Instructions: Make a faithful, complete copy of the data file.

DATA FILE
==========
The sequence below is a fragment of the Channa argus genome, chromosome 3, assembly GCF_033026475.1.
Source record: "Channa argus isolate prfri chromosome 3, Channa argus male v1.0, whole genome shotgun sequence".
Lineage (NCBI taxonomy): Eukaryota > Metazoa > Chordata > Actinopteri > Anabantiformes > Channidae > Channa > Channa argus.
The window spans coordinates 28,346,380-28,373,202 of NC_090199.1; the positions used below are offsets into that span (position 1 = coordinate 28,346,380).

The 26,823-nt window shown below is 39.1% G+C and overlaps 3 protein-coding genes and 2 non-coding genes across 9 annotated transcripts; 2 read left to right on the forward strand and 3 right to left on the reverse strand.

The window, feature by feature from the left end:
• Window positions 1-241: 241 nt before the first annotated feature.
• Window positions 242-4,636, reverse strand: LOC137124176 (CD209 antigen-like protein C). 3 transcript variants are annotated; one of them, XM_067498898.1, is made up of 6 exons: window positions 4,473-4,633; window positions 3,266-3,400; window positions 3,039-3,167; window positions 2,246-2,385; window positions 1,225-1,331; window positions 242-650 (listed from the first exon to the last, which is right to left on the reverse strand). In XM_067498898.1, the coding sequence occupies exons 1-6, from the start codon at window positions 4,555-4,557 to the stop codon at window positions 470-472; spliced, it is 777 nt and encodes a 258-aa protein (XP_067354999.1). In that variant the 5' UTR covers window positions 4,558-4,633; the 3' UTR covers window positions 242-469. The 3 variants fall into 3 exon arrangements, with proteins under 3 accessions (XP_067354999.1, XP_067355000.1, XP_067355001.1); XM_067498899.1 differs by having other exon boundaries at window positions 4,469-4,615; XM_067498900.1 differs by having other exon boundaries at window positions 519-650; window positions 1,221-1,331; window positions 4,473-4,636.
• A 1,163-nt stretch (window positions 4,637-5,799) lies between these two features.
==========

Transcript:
The sequence below is a fragment of the Channa argus genome, chromosome 3, assembly GCF_033026475.1.
Source record: "Channa argus isolate prfri chromosome 3, Channa argus male v1.0, whole genome shotgun sequence".
Lineage (NCBI taxonomy): Eukaryota > Metazoa > Chordata > Actinopteri > Anabantiformes > Channidae > Channa > Channa argus.
The window spans coordinates 28,346,380-28,373,202 of NC_090199.1; the positions used below are offsets into that span (position 1 = coordinate 28,346,380).

The 26,823-nt window shown below is 39.1% G+C and overlaps 3 protein-coding genes and 2 non-coding genes across 9 annotated transcripts; 2 read left to right on the forward strand and 3 right to left on the reverse strand.

The window, feature by feature from the left end:
• Window positions 1-241: 241 nt before the first annotated feature.
• Window positions 242-4,636, reverse strand: LOC137124176 (CD209 antigen-like protein C). 3 transcript variants are annotated; one of them, XM_067498898.1, is made up of 6 exons: window positions 4,473-4,633; window positions 3,266-3,400; window positions 3,039-3,167; window positions 2,246-2,385; window positions 1,225-1,331; window positions 242-650 (listed from the first exon to the last, which is right to left on the reverse strand). In XM_067498898.1, the coding sequence occupies exons 1-6, from the start codon at window positions 4,555-4,557 to the stop codon at window positions 470-472; spliced, it is 777 nt and encodes a 258-aa protein (XP_067354999.1). In that variant the 5' UTR covers window positions 4,558-4,633; the 3' UTR covers window positions 242-469. The 3 variants fall into 3 exon arrangements, with proteins under 3 accessions (XP_067354999.1, XP_067355000.1, XP_067355001.1); XM_067498899.1 differs by having other exon boundaries at window positions 4,469-4,615; XM_067498900.1 differs by having other exon boundaries at window positions 519-650; window positions 1,221-1,331; window positions 4,473-4,636.
• A 1,163-nt stretch (window positions 4,637-5,799) lies between these two features.